One of Manchester’s most famous buildings, Beetham Tower (widely known as the Manchester Hilton Hotel) has dominated the city’s skyline since its construction topped out in 2006. Though it has since been overtaken in height by the Deansgate Square development, Beetham Tower stands at an impressive 47 storeys tall.
Great Northern Tower
The sloped silhouette of this modern apartment building stands 72 metres tall at its highest point. It took six years from its proposal in 2001 to completion in 2007, and is a purely residential development clad in sleek glass and metal tiles.
As the Noughties were replaced by the 2010s, the rate of tall building growth in Manchester took an even steeper upturn, with a new focus on residential developments.
One Angel Square
One Angel Square is the landmark head office of the Co-operative Group. While only 15 storeys high, what this building lacks in height it makes up for in architectural style and zero carbon emissions status. The building generates its power and heat using a rapeseed oil biodiesel, while the building’s shape has been compared to a ship and even a sliced egg.
A fairly recent addition to Manchester’s collection of residential high-rise buildings, One Regent offers 28 floors of apartments on the River Irwell. The 82m building sits just on the edge of Manchester’s border with Salford in the historic Castlefield area.
The Anaconda Cut is a 44-storey residential building in the Greengate area of Salford. The name ‘Anaconda’ comes from the stretch of the River Irwell that the building sits beside, while ‘Cut’ comes from a little-known but highly innovative flood prevention project carried out in the area in the 1960s. Now the tallest building in Salford, Anaconda Cut is easily recognisable by its unique green colouring.
Axis Tower is one of Manchester’s latest pioneering development projects from Property Alliance Group – Alliance Investments’ parent company.
‘Perched seamlessly’ over the Rochdale Canal in the lively Deansgate Locks area, Axis Tower offers 20 floors of high-end living space and unobstructed views of the city below. Offering premium penthouses and apartments from 1-3 bedrooms, Axis Tower stands out with its unique bronze metal cladding and one of Europe’s largest digital advertising screens built into its north face.
Manchester’s building boom shows no signs of stopping or even slowing in the here and now. Here’s a sneak peek at what’s in store for the city’s skyline.
Completion Due: 2021
Once completed, Oxygen will become Manchester’s very own ‘vertical village’, offering both accommodation and living amenities in the city’s Piccadilly Basin area. This unique three-step building design will stand 150m high with 32 storeys of premium real estate. A combination of 345 apartments and 12 family townhouses will be surrounded by landscaped communal outdoor space.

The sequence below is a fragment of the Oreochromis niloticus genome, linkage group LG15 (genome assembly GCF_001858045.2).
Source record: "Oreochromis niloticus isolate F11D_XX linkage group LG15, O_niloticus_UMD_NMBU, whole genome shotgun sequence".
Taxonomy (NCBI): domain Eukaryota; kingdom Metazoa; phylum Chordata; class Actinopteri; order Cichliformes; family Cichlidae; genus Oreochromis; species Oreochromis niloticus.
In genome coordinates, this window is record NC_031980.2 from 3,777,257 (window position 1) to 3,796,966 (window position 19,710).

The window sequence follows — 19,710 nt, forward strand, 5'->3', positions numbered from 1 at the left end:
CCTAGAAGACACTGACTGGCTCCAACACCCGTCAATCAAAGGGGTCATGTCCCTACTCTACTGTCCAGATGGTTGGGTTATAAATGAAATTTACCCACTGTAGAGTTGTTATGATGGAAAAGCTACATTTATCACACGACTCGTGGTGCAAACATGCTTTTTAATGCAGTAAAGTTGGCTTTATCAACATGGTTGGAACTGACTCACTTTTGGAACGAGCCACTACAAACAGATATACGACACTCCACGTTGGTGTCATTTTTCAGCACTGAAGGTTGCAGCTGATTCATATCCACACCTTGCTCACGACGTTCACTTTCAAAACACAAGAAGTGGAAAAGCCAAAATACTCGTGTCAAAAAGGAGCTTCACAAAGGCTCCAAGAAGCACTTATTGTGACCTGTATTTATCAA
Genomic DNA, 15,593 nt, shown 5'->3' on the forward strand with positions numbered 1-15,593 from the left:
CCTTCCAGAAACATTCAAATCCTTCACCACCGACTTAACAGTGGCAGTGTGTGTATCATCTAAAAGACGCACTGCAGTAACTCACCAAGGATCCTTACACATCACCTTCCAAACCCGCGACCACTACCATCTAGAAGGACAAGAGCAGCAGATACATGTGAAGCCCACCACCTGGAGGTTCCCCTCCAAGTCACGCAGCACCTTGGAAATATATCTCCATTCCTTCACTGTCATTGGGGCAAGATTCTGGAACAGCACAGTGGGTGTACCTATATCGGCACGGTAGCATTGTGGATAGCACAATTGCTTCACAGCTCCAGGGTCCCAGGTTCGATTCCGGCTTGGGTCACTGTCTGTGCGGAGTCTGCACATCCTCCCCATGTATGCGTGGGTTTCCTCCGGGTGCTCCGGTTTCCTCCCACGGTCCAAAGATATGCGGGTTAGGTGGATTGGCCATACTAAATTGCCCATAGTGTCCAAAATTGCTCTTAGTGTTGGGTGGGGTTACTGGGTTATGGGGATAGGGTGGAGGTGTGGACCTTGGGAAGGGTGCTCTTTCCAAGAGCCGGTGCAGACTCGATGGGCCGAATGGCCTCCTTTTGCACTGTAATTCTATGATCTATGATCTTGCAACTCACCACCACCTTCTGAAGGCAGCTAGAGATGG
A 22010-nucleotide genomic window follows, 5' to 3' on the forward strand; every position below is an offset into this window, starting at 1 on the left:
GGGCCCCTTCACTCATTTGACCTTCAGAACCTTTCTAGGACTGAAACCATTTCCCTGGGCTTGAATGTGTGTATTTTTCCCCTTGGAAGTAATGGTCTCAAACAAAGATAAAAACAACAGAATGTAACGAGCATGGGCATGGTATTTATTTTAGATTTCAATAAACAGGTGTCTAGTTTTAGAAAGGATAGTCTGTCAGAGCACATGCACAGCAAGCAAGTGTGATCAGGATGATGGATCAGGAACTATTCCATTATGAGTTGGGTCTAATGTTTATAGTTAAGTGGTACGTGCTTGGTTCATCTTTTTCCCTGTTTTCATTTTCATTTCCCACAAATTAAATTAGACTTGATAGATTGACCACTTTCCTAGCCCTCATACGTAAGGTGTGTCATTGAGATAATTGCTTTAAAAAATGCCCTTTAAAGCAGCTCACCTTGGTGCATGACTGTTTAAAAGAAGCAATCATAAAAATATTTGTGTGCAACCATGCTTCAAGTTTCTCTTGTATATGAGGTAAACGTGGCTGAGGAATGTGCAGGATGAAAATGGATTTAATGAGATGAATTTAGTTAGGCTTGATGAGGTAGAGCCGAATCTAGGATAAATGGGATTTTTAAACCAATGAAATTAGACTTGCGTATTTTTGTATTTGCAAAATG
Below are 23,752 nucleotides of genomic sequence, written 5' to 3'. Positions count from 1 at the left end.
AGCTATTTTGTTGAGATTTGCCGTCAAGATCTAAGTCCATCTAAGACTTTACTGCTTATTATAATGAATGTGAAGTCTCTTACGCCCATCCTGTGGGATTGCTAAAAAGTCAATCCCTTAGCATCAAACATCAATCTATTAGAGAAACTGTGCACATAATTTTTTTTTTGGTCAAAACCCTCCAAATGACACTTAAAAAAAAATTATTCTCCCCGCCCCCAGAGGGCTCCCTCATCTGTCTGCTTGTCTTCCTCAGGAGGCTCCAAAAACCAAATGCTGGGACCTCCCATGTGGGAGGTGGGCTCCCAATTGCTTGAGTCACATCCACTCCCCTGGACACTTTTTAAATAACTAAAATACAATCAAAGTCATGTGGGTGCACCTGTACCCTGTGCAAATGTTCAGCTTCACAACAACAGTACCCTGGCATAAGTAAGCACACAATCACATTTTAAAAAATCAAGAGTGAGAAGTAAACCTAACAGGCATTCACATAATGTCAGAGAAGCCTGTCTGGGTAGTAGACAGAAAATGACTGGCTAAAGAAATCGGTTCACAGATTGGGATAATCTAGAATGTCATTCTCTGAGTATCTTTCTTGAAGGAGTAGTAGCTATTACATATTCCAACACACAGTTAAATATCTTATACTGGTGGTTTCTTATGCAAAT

Completion Due: 2023
Planned Storeys: 31
Scheduled for completion in 2023, the Swan House development is the latest project from Beetham Tower architect, Ian Simpson. Planned for a site on the corner of Swan Street and Rochdale road, this red brick and glass structure will stand 31 storeys high.
One Heritage Tower
Completion Due: 2024
Planned Height: 173m
Planned Storeys: 55
Plans for this 55-storey residential tower were given the green light at the start of 2020 and, once completed, will become Salford’s tallest building ahead of Anaconda Cut. Located in Salford’s rapidly growing Greengate area on the edge of Manchester City Centre, One Heritage Tower is set to stand at 173 metres high and will cover a total of 10,225 sq ft.
Completion Due: 2025
Planned Height: 134m
Planned Storeys: 38
A mixed-use development set to take over the site of the former police station and synagogue in Manchester’s historic core. Initial plans for this development had to be heavily revised due to public opposition over the risk to important buildings including the historic Sir Ralph Abercrombie pub.
Crown Street ‘Blade’ & ‘Circle’
Completion Due: 2028
Planned Height: 152m
Planned Storeys: 51 and 51
Making up phase two of the Crown Street development project, these proposed skyscrapers have been dubbed the ‘Blade’ and the ‘Circle’. Both set to be 51 storeys high, the ‘Blade’ will be rectangular in shape with curved sides, while the ‘Circle’ will be cylindrical in shape. If approved, the development will also comprise a primary school, a public park, a gym and private gardens.
“From 1960 to today, Manchester’s skyline has already changed practically beyond recognition. And with so many new developments already planned for the near future, we won’t have to wait long before we see the next generation of exciting new architecture make its home in this incredible, ever-growing city,” Alliance Investments says.
You can interactively watch Manchester’s growth by clicking here. Or watch this short video.